Images of benign GGT located on the greater curvature of gastric antrum. A Endoscopic ultrasonography shows hypoechoic lesion with local heterogenous echo (white arrow), which originates from muscularis propria. B Upper gastrointestinal barium meal radiography shows a round filling defect with smooth boundary in the greater curvature of gastric antrum (red arrow). C Non-contrasted CT shows round soft tissue density in the lesser curvature of the gastric antrum (arrowhead), the average CT value was about 41 Hu. D Contrasted CT shows obvious enhancement in arterial phase, the average CT value was about 92 Hu. E Portal venous phase image shows central filling enhancement, the average CT value was about 140 Hu. F The contrast enhancement coronal image in the portal phase shows homogenous density of the lesion with well-defined boundary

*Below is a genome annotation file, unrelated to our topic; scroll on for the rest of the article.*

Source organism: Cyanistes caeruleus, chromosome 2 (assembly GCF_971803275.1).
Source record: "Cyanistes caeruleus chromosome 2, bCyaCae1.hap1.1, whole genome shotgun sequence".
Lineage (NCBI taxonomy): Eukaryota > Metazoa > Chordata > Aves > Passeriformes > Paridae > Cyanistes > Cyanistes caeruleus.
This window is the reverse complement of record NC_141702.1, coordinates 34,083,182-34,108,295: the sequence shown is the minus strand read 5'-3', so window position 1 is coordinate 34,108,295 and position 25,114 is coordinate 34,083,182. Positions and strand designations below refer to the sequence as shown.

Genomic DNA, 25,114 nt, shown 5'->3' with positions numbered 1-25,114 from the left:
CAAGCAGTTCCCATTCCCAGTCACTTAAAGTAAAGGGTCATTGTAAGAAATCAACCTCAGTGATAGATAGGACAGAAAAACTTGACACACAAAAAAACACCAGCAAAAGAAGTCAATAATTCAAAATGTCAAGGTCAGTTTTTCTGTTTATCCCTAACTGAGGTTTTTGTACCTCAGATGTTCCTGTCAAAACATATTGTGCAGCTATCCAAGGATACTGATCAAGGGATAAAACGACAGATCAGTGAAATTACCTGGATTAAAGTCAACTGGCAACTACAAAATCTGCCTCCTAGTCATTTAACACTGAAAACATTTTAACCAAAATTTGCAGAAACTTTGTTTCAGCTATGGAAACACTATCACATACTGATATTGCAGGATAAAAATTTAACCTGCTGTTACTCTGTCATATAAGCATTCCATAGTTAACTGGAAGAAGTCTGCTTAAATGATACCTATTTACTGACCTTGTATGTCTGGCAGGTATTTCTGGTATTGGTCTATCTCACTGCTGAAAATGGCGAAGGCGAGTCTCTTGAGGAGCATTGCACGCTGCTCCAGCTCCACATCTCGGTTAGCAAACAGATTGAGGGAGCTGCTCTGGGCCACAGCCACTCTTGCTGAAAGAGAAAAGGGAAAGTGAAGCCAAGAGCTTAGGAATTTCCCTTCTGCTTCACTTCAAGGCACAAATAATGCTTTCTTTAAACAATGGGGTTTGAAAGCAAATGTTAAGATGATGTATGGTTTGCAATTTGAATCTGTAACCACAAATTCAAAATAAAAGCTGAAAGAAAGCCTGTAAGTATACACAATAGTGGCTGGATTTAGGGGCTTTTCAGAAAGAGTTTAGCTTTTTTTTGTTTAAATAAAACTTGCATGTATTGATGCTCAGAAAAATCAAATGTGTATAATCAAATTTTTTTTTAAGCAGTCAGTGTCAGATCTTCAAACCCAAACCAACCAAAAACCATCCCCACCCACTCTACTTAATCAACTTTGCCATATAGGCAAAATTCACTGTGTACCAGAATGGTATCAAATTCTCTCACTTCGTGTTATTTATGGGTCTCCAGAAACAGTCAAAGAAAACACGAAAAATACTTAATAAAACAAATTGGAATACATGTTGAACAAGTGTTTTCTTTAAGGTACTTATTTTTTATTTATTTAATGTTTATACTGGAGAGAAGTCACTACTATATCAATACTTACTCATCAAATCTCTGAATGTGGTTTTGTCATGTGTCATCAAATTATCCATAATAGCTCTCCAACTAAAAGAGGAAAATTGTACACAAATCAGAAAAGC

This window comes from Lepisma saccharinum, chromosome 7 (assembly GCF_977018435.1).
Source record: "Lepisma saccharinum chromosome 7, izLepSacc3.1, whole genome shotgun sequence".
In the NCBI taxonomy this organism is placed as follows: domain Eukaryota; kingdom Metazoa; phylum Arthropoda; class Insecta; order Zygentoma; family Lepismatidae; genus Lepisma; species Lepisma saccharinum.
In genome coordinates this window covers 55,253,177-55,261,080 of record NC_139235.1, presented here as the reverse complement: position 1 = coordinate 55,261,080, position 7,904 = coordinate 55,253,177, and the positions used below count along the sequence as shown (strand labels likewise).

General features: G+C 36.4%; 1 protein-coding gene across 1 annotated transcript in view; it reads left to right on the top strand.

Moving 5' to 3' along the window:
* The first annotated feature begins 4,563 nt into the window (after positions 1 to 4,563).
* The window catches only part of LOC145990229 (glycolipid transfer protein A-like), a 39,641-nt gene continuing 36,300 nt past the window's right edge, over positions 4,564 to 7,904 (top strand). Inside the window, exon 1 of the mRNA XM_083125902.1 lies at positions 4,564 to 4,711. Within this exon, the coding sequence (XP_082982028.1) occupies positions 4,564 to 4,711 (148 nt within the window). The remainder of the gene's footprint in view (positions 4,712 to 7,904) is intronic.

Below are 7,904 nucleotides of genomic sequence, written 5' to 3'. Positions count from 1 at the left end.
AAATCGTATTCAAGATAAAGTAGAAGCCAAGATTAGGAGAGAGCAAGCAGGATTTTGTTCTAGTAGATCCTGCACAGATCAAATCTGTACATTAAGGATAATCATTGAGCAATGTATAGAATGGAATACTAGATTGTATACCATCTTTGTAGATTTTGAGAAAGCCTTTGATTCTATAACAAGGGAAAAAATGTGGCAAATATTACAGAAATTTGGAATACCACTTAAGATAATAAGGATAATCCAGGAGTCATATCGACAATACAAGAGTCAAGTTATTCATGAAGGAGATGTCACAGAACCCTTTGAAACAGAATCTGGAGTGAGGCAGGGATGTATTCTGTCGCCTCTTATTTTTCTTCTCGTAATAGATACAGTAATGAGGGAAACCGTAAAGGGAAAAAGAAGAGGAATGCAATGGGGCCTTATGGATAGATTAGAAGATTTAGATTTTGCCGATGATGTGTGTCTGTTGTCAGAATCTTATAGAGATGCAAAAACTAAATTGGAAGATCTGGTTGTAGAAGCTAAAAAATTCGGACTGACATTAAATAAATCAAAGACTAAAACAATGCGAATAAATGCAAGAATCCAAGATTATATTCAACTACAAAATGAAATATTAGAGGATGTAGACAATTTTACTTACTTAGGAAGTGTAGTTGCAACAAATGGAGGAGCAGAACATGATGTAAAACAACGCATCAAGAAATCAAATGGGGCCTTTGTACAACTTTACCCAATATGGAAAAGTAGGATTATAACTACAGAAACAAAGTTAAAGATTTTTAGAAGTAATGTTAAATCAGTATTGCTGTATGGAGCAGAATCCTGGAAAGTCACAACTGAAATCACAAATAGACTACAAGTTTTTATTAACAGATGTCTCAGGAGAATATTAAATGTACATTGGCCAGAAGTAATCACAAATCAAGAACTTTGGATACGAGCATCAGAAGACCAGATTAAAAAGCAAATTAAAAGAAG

Fig. 2
figure 2

Images of malignant GGT of gastric antrum. A Upper gastrointestinal barium meal radiography shows a large filling defect in the lesser curvature of the stomach (red arrow). B Arterial phase image shows irregular mass of gastric antrum with deeply lobulated margin, thickening left gastric artery supplying blood can be seen (white arrow). C Portal venous phase image shows heterogeneous persistent moderate enhancement. D Coronal image of portal phase shows that the mass broke through the gastric wall and invade the liver with poorly defined boundary, cystic change and necrosis inside the tumor could be seen (arrowhead). E The round tumor cells with perivascular distribution were seen (HE,100 ×). F Prominent nucleoli and cellular atypia was seen in some areas (red arrow) (HE,100 ×). G A mitotic figure surrounded by neoplastic cells was seen (arrowhead) (HE,400 ×). H Tumor cells demonstrate the cytoplasmic staining with SMA (200 ×)

CT findings